Spotting Evil in 'Lord of the Rings'

This Christmas, the final instalment of Tolkien’s 'The Hobbit, the Battle of the Five Armies' is coming to UK screens. I’ll be going. I'm not really going because it’ll be an amazing film to see - this current trilogy has been a case of spreading a very small amount of butter across a very large slice of toast - but because it’s Peter Jackson doing Tolkien and I'm a Tolkien fan.

I still have vivid memories of reading Tolkien’s ‘Lord of the Rings’ when I was a nipper, living in London suburbia in the late seventies and early eighties. It was a quiet and simple world then, with the odd Routemaster double decker bus chugging down the street outside my window and a box of Lego bricks on the floor beside my bed, alongside a small pile of Matchbox cars. I lay on my bed in the afternoon sunshine and read 'The Fellowship of the Ring’ in paperback, the tome heavy in my hand, its pages stuffed with small, printed, engrossing text. I read and read and lost myself in Middle Earth and didn't come back to England for hours, or at least until I was called downstairs for tea.

Thirty-seven years on, I’m sitting here in Hampton planning a new science fiction novel. I’m hoping it’ll be an entertaining, imaginative saga that a reader will enjoy from beginning to end. While mulling over what to do, I’ve been thinking again about ‘The Lord of the Rings’, as it's possibly the most famous saga of all. ‘Should I draw on it as an inspiration?’ I wonder. ‘Should I examine how it was written and take notes from it on what constitutes a classic yarn?’

But this is where things get tricky. There is an aspect of Lord of the Rings that I didn’t notice when I was a kid and it’s all about evil. Tolkien's 'Lord of the Rings' has a very odd approach to assessing who’s good and who’s bad. In fact, you don’t need to listen to what the characters are saying or observe what they are doing to work this out. You can work out how bad someone is entirely from their physical appearance
(I've stuck in a picture of an Orc sculpture by Boularis to illustrate this. It's very good. Click on the picture to go to the relevant page).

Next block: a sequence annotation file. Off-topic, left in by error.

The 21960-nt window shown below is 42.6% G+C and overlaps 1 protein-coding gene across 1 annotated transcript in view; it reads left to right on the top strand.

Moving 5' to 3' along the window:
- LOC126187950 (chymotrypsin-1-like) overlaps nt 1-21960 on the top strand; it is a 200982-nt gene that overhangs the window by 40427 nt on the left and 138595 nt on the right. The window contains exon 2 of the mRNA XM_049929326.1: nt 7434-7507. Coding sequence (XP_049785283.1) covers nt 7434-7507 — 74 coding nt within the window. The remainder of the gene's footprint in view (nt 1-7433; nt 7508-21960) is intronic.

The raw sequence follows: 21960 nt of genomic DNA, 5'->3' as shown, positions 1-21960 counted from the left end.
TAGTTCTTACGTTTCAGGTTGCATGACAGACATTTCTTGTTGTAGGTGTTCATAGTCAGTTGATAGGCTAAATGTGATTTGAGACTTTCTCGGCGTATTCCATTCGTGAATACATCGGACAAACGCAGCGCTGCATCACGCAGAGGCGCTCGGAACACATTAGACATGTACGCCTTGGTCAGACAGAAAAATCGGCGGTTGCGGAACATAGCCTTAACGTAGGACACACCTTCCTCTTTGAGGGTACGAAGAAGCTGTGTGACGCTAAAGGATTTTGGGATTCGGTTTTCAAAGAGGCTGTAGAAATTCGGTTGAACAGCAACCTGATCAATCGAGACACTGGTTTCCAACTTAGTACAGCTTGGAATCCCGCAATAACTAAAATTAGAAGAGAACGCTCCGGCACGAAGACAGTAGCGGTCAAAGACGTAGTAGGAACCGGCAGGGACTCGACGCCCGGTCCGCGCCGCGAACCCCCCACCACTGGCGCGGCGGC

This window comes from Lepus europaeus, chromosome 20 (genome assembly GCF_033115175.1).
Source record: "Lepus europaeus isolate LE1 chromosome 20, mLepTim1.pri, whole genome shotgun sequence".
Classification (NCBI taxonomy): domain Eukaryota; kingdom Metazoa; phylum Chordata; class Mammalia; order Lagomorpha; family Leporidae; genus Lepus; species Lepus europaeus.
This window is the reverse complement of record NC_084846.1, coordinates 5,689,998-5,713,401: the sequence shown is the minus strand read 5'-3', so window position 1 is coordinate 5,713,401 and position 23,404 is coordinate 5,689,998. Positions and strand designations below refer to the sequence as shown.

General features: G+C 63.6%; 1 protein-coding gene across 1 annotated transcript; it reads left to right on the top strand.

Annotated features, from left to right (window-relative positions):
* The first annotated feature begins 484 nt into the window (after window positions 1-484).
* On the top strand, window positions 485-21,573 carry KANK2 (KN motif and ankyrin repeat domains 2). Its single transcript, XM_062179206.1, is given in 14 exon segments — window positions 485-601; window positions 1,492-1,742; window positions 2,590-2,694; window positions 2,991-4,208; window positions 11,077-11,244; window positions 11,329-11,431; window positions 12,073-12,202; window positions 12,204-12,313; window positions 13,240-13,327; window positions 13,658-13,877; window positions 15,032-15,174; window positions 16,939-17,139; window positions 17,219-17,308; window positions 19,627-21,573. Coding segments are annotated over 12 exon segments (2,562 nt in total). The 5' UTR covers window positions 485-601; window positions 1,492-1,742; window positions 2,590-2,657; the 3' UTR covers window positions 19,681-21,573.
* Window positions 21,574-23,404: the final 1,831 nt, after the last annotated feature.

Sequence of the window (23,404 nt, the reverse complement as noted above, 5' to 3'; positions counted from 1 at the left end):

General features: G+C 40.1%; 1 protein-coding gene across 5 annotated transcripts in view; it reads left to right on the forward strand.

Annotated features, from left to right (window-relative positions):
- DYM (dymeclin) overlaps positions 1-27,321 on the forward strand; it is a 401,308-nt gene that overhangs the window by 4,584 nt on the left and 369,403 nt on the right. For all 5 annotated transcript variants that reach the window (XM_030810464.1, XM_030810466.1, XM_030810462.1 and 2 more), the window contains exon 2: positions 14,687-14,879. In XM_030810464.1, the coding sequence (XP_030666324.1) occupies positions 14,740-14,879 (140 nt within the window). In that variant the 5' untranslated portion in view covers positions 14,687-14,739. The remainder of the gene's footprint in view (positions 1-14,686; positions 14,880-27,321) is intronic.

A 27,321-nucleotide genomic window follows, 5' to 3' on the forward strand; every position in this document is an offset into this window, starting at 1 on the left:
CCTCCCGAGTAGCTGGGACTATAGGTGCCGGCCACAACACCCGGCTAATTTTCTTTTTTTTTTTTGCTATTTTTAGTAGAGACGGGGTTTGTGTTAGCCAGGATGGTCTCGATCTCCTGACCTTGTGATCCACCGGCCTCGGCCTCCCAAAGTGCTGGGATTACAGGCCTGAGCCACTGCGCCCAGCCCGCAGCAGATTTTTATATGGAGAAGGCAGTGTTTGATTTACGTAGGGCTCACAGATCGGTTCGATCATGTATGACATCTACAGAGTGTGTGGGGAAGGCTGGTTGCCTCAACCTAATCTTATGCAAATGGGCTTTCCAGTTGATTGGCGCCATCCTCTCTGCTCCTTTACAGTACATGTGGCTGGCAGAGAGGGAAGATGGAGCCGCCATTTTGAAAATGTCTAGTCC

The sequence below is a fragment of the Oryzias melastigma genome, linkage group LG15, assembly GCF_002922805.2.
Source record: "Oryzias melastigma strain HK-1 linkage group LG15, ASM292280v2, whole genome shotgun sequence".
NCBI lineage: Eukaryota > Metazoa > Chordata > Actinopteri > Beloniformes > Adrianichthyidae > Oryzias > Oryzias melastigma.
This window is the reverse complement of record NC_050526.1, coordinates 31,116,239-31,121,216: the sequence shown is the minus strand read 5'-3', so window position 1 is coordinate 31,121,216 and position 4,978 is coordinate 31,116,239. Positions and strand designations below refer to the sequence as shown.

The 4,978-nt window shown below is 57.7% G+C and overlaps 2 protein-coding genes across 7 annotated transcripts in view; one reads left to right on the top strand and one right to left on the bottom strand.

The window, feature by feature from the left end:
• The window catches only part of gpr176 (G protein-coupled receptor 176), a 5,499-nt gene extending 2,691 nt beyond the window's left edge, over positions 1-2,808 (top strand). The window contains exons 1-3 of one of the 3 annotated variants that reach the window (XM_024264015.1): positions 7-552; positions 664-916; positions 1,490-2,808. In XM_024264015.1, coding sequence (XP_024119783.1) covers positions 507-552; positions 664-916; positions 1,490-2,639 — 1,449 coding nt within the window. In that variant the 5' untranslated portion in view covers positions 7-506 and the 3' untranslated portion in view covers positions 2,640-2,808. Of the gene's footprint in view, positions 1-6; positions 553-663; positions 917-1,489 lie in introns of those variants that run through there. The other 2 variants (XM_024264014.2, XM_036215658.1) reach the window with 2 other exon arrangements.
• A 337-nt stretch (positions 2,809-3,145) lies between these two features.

After some studying of the books and the films, here’s my top five ways to estimate a character's morality in 'Lord of the Rings', in ascending order:

Top five markers for calculating evilness in Lord of the Rings

Number 5:
Pipe smoking, beer drinking and general food quality

Always a good acid test. If a character smokes a pipe, they’re good. They may not be health-conscious but they’re pure in heart. Likewise with food. Evil people are incapable of appreciating quality food and will make food and drink that tastes awful; the logic of this is beyond me.

Number 4:

The taller a character is, the nobler they are. Elves are taller and nobler than men who are taller and nobler than orcs and goblins. There’s never any doubt in the film that Boromir will be the man that succumbs to the temptations of the Ring as he’s under six foot tall.

Number 3:
Skin colour

The darker someone’s skin, the more evil they are. Elves are almost white, men are tanned and goblins and orcs are somewhere around dark grey or brown. The Haradrim and Southerners who side with Sauron are indubitably dark-skinned and even have curved swords to mark themselves as from a sub-tropical climate. It’s a wonder they turned up at all. Surely it would have been more sensible for them to stay to the South and let the Northerners get on with their in-fighting? It’s not as if Sauron would head south at any point, as major characters in fantasy sagas never leave the map.

Number 2:

The more attractive you are, the more noble and courageous you are. This is common to all American movies and TV programmes, and so it’s pretty much taken as a default, but it’s still worth mentioning. Even among hobbits, the most attractive character gets to be the hero.

Number 1:
Dental hygiene